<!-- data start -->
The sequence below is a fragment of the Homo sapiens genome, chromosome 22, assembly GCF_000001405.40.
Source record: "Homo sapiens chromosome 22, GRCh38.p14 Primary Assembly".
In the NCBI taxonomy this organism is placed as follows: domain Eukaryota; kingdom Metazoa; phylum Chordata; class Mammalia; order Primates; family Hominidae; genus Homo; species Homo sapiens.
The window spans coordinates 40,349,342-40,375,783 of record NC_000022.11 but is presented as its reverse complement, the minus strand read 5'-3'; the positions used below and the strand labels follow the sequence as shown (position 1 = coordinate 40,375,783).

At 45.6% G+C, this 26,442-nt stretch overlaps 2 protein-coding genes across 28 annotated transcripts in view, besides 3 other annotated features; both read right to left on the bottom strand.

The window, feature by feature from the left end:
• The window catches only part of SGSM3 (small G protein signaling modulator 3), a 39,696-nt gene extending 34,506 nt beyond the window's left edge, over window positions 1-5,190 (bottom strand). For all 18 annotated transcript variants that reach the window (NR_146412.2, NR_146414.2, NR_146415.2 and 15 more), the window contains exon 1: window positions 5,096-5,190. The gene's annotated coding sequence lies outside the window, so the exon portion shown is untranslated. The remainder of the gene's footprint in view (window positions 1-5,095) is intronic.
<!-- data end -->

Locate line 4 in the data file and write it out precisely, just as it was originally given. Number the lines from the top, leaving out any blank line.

The window spans coordinates 40,349,342-40,375,783 of record NC_000022.11 but is presented as its reverse complement, the minus strand read 5'-3'; the positions used below and the strand labels follow the sequence as shown (position 1 = coordinate 40,375,783).